It looked good at this point, but after going to the grocery store and thinking about it, I decided I had to try adding some petal dust to make the flowers pop more. It just looked too plain to me. Excuse my pictures from this point! I need an assistant.
I wasn’t going to decorate the cake board with a colored ribbon because I couldn’t decide on a color, but went with light pink anyway. I used a 12″ cake board, so doing a little math (3.14 x 12 = 37.6), I cut my ribbon to 38″ and measured with a fabric ruler. Then, all you do is apply with hot glue. 3/4″ ribbon is perfect for my cake boards. I used to put on the ribbon BEFORE I started the cake, but deemed that it is a lot smarter to do it afterwards. This way, it doesn’t get dirty with icing, corn starch, powdered sugar, etc.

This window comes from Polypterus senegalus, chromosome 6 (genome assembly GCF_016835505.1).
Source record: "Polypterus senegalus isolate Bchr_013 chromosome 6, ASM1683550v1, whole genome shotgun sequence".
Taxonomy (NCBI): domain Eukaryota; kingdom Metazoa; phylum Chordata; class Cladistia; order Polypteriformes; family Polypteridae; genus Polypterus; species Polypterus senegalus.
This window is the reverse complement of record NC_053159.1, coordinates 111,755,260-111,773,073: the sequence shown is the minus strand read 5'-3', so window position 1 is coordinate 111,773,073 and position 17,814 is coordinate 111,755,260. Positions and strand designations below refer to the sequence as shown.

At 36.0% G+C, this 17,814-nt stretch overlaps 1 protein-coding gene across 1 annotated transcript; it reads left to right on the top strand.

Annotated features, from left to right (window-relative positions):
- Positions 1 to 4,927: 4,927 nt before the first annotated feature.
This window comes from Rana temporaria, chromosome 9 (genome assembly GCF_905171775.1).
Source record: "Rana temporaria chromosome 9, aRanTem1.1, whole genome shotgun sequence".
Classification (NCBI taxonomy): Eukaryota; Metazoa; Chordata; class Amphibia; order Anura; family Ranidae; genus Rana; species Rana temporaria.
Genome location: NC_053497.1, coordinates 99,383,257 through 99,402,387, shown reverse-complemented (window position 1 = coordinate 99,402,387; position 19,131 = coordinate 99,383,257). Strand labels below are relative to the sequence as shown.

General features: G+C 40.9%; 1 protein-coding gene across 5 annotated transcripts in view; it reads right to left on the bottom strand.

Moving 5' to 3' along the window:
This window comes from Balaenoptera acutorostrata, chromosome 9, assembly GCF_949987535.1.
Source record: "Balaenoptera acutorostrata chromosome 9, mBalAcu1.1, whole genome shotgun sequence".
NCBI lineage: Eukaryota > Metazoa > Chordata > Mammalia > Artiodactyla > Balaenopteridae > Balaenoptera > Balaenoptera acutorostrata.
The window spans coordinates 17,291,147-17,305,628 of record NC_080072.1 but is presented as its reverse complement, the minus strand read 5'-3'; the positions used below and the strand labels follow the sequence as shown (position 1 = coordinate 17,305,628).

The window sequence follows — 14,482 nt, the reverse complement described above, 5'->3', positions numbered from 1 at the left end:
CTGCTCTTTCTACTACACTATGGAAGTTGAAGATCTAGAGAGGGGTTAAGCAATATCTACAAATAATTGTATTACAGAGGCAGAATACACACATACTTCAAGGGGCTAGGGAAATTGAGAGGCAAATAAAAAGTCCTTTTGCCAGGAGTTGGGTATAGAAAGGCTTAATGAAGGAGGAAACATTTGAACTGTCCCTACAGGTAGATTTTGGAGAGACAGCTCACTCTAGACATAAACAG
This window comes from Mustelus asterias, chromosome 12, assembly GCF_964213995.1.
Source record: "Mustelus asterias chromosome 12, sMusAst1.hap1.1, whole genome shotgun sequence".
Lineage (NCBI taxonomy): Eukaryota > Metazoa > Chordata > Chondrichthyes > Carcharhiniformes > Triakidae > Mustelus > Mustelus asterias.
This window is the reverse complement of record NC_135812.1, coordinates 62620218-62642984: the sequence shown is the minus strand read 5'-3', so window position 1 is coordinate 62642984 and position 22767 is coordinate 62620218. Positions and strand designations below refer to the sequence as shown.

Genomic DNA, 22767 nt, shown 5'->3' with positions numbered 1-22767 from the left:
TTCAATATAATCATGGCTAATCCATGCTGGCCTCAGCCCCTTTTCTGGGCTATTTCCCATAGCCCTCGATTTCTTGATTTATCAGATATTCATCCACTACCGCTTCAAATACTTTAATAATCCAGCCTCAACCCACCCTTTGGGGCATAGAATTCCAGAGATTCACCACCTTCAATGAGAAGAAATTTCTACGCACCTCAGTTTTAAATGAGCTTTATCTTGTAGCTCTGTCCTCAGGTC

Finally, it ended up looking like this:
When it finally came to eating the cake on Easter Sunday, I wasn’t too impressed with the recipe. Now I MAY have used too much cake flour because different websites call for different weights. Who knows. Either way, other people LOVED the taste and said it was delicious. Cake is so subjective sometimes. My sister loved it and took a huge hunk home. I took half of it to my in-laws and my husband’s aunt, who loves strawberry cake, also thought it was delicious. Maybe I just prefer chocolate cake and pound cake! If you have any questions, because I know this was a long and drawn-out post, just let me know!
One more thing … BEFORE & AFTER PETAL DUST SIDE-BY-SIDE. I think it made a big difference!